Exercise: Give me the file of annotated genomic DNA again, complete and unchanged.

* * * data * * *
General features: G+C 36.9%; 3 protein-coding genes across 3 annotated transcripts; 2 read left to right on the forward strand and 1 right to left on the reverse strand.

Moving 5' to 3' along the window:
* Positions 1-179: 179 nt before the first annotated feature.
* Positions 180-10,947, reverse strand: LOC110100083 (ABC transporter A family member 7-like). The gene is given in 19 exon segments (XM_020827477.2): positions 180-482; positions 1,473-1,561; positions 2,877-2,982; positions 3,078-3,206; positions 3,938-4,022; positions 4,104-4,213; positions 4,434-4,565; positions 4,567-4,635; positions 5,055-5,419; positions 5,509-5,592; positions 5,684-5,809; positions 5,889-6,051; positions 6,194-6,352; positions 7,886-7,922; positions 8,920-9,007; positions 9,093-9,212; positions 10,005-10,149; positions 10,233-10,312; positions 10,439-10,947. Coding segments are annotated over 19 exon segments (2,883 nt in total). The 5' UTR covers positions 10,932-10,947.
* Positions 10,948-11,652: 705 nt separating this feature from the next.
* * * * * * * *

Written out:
General features: G+C 36.9%; 3 protein-coding genes across 3 annotated transcripts; 2 read left to right on the forward strand and 1 right to left on the reverse strand.

Moving 5' to 3' along the window:
* Positions 1-179: 179 nt before the first annotated feature.
* Positions 180-10,947, reverse strand: LOC110100083 (ABC transporter A family member 7-like). The gene is given in 19 exon segments (XM_020827477.2): positions 180-482; positions 1,473-1,561; positions 2,877-2,982; positions 3,078-3,206; positions 3,938-4,022; positions 4,104-4,213; positions 4,434-4,565; positions 4,567-4,635; positions 5,055-5,419; positions 5,509-5,592; positions 5,684-5,809; positions 5,889-6,051; positions 6,194-6,352; positions 7,886-7,922; positions 8,920-9,007; positions 9,093-9,212; positions 10,005-10,149; positions 10,233-10,312; positions 10,439-10,947. Coding segments are annotated over 19 exon segments (2,883 nt in total). The 5' UTR covers positions 10,932-10,947.
* Positions 10,948-11,652: 705 nt separating this feature from the next.